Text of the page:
Editing events. Editing events occur when a user edits a text field.
Value-changed events. Value-changed events occur when a user manipulates a control, causing it to emit a series of different values.
As you define the interactions, know the action that’s associated with every control in your app and then make that control’s purpose obvious to users in your interface.
If your app has more than one content view hierarchy, you need to be able to transition between them. For this, you’ll use a specialized type of view controller: a navigation controller ( UINavigationController ). A navigation controller manages transitions backward and forward through a series of view controllers, such as when a user navigates through email accounts, inbox messages, and individual emails in the iOS Mail app.
The set of view controllers managed by a particular navigation controller is called its navigation stack. The navigation stack is a last-in, first-out collection of custom view controller objects. The first item added to the stack becomes the root view controller and is never popped off the stack. Other view controllers can be pushed on or popped off the navigation stack.
Although a navigation controller’s primary job is to manage the presentation of your content view controllers, it’s also responsible for presenting custom views of its own. Specifically, it presents a navigation bar—the view at the top of the screen that provides context about the user’s place in the navigation hierarchy—which contains a back button and other buttons you can customize. Every view controller that’s added to the navigation stack presents this navigation bar. You are responsible for configuring the navigation bar.
You generally don’t have to do any work to pop a view controller off of the navigation stack; the back button provided by the navigation controller handles this for you. However, you do have to manually push a view controller onto the stack. You can do this using storyboards.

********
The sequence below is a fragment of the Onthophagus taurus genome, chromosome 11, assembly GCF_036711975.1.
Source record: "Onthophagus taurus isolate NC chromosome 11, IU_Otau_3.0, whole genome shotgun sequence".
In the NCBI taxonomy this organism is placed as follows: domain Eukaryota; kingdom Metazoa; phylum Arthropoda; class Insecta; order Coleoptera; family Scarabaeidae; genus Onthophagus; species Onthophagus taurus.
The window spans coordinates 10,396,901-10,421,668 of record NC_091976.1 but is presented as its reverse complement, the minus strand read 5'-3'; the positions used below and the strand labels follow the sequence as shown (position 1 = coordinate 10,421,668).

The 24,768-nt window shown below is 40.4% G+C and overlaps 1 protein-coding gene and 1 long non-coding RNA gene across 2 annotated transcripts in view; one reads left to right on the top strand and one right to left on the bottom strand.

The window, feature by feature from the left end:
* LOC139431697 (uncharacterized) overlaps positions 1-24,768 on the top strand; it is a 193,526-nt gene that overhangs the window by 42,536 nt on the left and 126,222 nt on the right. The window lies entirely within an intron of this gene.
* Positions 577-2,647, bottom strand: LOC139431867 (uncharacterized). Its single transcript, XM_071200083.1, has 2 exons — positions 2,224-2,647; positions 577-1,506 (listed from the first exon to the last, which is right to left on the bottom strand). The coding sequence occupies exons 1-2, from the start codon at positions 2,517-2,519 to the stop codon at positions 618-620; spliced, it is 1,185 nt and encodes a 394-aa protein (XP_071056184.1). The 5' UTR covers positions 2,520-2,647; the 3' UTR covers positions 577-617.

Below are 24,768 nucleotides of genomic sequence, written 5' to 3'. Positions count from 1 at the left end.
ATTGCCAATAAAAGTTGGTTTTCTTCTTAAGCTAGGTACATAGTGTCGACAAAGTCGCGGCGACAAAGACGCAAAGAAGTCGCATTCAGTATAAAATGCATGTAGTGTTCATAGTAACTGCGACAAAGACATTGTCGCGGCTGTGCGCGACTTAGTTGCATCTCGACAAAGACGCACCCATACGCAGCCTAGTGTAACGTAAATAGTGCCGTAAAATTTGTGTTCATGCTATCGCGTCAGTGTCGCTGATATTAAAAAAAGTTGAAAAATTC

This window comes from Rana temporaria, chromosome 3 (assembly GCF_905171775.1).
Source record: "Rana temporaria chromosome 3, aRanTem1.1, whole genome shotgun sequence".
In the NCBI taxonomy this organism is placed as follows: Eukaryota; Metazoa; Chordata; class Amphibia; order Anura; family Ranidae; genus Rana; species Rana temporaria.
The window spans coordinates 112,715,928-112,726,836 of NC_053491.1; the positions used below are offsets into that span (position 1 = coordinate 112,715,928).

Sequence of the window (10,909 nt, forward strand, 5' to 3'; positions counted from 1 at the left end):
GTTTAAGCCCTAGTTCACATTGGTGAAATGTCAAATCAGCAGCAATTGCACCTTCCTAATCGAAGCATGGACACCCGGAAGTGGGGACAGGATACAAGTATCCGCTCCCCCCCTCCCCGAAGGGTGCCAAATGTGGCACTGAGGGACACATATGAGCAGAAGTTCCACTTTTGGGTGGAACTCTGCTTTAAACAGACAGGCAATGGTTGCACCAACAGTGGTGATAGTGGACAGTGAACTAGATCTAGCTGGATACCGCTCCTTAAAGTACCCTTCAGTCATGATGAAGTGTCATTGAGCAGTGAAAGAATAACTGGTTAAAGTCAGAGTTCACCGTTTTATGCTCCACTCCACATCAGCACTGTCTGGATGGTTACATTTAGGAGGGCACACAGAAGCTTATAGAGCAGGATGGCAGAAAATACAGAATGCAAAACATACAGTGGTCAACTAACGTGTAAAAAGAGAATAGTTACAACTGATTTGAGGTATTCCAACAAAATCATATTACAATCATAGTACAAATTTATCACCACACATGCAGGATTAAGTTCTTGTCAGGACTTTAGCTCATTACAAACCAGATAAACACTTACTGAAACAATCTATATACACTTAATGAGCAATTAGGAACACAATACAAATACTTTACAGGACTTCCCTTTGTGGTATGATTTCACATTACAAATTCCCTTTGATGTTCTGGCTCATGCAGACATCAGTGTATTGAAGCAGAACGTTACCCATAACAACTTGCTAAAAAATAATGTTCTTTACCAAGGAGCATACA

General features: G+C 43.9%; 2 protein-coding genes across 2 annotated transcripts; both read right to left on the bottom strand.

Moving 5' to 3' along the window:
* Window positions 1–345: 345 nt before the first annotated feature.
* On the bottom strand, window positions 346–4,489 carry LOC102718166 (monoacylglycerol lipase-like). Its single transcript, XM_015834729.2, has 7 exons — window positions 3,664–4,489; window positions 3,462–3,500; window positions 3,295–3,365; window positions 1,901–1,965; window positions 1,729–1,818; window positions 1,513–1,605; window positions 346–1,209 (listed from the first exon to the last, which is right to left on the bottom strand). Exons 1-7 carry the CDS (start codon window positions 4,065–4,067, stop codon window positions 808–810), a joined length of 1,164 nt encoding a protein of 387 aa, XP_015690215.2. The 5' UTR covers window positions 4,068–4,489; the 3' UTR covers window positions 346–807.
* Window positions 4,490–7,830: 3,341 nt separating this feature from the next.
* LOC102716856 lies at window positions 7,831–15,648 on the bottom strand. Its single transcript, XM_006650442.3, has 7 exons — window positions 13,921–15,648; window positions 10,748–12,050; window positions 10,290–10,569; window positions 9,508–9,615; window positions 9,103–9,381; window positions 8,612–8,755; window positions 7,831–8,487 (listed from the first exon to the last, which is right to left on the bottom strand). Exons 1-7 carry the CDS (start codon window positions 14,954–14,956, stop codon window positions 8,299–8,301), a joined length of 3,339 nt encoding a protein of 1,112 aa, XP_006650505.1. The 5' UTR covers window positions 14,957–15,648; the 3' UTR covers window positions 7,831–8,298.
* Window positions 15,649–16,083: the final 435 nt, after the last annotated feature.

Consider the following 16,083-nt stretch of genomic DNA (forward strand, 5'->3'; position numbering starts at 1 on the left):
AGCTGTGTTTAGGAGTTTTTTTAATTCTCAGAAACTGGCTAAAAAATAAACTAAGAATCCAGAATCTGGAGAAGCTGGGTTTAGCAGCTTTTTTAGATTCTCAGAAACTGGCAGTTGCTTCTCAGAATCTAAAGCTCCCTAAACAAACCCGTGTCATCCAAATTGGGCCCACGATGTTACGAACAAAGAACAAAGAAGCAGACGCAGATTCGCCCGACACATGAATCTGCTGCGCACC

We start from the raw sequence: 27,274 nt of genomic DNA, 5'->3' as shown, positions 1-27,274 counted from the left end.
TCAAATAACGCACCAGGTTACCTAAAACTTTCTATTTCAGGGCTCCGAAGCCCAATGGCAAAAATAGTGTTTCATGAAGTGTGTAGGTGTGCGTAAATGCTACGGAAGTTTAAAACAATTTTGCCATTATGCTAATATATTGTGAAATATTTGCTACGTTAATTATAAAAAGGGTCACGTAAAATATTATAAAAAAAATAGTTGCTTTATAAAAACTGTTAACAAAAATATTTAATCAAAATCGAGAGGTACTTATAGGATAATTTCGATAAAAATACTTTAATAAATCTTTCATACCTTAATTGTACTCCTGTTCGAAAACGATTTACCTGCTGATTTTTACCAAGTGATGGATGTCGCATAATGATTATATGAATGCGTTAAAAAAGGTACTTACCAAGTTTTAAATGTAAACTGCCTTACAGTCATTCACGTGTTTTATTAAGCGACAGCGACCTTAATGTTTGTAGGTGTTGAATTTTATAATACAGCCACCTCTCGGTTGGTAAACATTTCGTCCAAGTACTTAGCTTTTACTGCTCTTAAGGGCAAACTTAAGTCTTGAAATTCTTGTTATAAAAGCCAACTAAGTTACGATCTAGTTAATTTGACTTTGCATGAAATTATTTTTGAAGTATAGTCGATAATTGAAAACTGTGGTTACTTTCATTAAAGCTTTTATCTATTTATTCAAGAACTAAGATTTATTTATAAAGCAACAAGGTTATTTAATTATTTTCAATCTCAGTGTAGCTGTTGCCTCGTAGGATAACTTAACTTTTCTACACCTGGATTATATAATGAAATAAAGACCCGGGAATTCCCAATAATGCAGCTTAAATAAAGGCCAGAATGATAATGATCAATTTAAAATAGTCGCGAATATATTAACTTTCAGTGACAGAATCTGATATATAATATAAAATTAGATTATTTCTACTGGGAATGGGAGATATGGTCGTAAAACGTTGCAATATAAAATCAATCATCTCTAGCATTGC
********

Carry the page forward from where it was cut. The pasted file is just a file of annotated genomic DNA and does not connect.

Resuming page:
Use Storyboards to Define Navigation
So far, you’ve learned about using storyboards to create a single screen of content in your app. Now, you’ll learn about using them to define the flow between multiple scenes in your app.
In the first tutorial, the storyboard you worked with had one scene. In most apps, a storyboard is composed of a sequence of scenes, each of which represents a view controller and its view hierarchy. Scenes are connected by segues. which represent a transition between two view controllers: the source and the destination.
There are several types of segues you can create:
Push. A push segue adds the destination view controller to the navigation stack. Push segues may only be used when the source view controller is connected to a navigation controller.
Modal. A modal segue is simply one view controller presenting another controller modally, requiring a user to perform some operation on the presented controller before returning to the main flow of the app. A modal view controller isn’t added to a navigation stack; instead, it’s generally considered to be a child of the presenting view controller. The presenting view controller is responsible for dismissing the modal view controller it created and presented.
Custom. You can define your own custom transition by subclassing UIStoryboardSegue .
Unwind. An unwind segue moves backward through one or more segues to return the user to an existing instance of a view controller. You use unwind segues to implement reverse navigation.
Instead of segues, scenes may also be connected by a relationship. For example, there’s a relationship between the navigation controller and its root view controller. In this case, the relationship represents the containment of the root view controller by the navigation controller.
When you use a storyboard to plan the user interface for your app, it’s important to make sure that one of the view controllers is marked as being the initial view controller. At runtime, this is the view controller whose content view will be displayed the first time the app is launched and from which you can transition to other view controllers’ content views as necessary.
Now that you’ve learned the basics of working with views and view controllers in storyboards, it’s time to incorporate this knowledge into your ToDoList app in the next tutorial.